Variation by Adam Rieger
Hook: Size 12-14 standard shank
Thread: Your choice of color
Hackle: sparse hen pheasant or Indian rooster cape.
WC Stewart's "The Practical Angler" was published in 1857. It was a landmark book for two major reasons. The first is that in it, Stewart strongly advocated to fish upstream. He was not the first to do that but the vast majority of fly fishing was done downstream and the vast majority of fly fishing books talked about techniques for fishing downstream. His advocacy for upstream fishing was groundbreaking and met with debate, but Stewart was such an exceptional angler that the technique he advocated, in his own hands, left few with much to argue about once seeing him in action. The second major reason this book was a landmark is because he classified the dressing of hooks (tying flies) into two categories - "spiders" and "flies". This first grouping he called spiders were his all purpose all the time "fly". More than anything, the spiders are more a technique to dress a hook rather than specific patterns. He did prescribe 3 specific patterns only one of which, the black spider, is something one can tie today - the other two include feathers from birds that are not legal to sell. (That said, nothing is stopping you from using any reasonable substitute for those feathers.)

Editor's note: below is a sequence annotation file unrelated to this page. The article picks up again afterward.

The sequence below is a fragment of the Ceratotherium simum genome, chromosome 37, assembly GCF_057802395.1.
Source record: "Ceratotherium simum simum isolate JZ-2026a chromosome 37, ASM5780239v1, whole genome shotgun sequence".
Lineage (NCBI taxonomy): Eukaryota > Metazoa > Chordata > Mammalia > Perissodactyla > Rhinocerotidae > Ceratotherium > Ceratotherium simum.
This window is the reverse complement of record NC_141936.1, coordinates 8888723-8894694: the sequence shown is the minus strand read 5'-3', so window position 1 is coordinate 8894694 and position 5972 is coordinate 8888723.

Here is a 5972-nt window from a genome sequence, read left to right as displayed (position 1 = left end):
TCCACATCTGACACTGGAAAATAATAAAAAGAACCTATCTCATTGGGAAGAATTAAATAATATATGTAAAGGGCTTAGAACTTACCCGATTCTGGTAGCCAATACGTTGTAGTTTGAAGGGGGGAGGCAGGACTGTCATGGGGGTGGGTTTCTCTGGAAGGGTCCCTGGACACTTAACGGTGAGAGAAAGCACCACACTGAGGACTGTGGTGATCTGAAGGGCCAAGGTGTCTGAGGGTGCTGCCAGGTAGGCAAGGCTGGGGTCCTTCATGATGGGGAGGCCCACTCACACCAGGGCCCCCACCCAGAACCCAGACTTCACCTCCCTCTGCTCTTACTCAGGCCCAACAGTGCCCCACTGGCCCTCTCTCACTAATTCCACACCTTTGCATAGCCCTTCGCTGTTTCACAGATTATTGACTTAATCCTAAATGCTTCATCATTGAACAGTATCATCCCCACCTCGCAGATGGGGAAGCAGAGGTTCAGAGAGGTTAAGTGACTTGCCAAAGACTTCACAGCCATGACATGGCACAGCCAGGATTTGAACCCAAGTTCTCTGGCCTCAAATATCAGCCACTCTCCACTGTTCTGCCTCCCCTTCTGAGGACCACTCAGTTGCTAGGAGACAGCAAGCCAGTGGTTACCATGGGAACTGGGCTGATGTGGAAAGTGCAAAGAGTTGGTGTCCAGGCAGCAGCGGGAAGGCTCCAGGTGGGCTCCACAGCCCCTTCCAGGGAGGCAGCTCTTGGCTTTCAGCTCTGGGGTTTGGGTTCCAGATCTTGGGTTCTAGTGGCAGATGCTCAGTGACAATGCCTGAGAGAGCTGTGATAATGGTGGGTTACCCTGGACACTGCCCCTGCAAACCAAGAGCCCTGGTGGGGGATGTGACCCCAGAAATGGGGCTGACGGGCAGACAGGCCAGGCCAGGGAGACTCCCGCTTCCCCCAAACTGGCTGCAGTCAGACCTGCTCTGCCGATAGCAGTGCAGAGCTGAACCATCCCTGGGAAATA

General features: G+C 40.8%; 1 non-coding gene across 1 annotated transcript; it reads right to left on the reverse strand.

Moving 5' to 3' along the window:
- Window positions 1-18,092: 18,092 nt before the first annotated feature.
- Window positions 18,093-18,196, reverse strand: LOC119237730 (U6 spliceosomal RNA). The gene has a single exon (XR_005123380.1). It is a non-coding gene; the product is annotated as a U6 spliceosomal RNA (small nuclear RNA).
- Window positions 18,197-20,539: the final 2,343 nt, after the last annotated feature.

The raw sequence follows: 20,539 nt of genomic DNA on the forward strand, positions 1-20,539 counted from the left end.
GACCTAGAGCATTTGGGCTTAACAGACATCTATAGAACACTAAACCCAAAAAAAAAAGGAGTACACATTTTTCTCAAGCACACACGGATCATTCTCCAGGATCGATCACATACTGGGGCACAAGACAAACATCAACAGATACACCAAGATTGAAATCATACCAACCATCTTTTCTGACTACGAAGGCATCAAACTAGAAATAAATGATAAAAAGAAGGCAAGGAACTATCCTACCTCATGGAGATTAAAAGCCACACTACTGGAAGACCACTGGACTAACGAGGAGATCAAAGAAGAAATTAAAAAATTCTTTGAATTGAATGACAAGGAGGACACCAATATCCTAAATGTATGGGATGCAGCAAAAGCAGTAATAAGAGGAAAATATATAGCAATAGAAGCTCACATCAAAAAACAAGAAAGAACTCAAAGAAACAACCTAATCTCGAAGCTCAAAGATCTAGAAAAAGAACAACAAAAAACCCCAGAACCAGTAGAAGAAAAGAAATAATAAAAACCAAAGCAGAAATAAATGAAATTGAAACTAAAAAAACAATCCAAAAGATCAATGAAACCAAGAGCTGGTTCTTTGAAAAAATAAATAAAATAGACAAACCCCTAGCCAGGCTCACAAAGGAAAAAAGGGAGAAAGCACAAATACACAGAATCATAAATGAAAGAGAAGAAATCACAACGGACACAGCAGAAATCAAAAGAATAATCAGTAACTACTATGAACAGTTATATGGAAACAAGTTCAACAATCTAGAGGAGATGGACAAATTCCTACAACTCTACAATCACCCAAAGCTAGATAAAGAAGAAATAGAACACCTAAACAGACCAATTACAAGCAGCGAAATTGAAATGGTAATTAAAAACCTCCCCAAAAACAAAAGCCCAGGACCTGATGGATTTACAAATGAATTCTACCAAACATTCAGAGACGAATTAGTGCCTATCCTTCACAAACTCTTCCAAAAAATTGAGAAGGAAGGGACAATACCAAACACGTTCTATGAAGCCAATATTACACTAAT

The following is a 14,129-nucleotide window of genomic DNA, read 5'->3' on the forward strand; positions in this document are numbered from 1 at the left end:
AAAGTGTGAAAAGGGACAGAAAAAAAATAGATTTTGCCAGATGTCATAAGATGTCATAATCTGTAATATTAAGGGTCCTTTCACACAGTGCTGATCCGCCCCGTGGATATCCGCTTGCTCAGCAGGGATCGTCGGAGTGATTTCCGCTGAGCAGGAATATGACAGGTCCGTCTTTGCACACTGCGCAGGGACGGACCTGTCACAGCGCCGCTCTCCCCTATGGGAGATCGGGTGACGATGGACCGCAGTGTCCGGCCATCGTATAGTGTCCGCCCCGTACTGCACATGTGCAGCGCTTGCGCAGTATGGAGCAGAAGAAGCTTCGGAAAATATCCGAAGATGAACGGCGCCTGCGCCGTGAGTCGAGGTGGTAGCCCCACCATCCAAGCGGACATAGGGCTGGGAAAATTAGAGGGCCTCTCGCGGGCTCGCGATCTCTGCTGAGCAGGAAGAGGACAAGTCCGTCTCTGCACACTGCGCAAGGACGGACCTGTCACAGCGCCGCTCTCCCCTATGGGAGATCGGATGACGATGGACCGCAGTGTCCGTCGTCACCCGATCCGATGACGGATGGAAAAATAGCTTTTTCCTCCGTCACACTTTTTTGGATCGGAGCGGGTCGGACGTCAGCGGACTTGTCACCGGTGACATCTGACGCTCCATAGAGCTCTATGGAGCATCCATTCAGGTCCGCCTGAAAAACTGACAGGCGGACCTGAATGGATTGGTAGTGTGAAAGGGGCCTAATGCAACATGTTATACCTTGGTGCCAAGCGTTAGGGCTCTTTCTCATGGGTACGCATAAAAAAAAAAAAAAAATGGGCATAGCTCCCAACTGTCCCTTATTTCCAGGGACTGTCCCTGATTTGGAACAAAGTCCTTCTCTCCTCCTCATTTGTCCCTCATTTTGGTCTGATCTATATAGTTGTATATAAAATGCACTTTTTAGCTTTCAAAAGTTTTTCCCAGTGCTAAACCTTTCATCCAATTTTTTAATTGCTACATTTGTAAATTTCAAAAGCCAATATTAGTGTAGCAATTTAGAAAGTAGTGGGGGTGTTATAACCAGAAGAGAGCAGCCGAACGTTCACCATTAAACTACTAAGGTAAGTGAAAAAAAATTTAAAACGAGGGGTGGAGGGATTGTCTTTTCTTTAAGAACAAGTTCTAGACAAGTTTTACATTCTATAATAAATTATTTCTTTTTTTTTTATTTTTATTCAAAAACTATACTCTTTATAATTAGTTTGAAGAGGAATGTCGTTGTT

Futsu Kebari is a stiff hackle tenkara fly associated with Japanese Tenkara Fishing. As with most Japanese flies, it is not meant to mimic a specific insect but is instead a fly that suggest it is an aquatic food source.
This is a very dynamic fly in that it can be fished as either a dry fly on the surface (add floatant if you wish), or it can be fished as a stiff hackle wet fly subsurface. Traditional Japanese Futsu Kebari are usually kept simple in design. Jonathan has created a wonderful variation of a futsu kebari here that features a peacock herl body that is twisted in like dubbing to show off a red ribbing.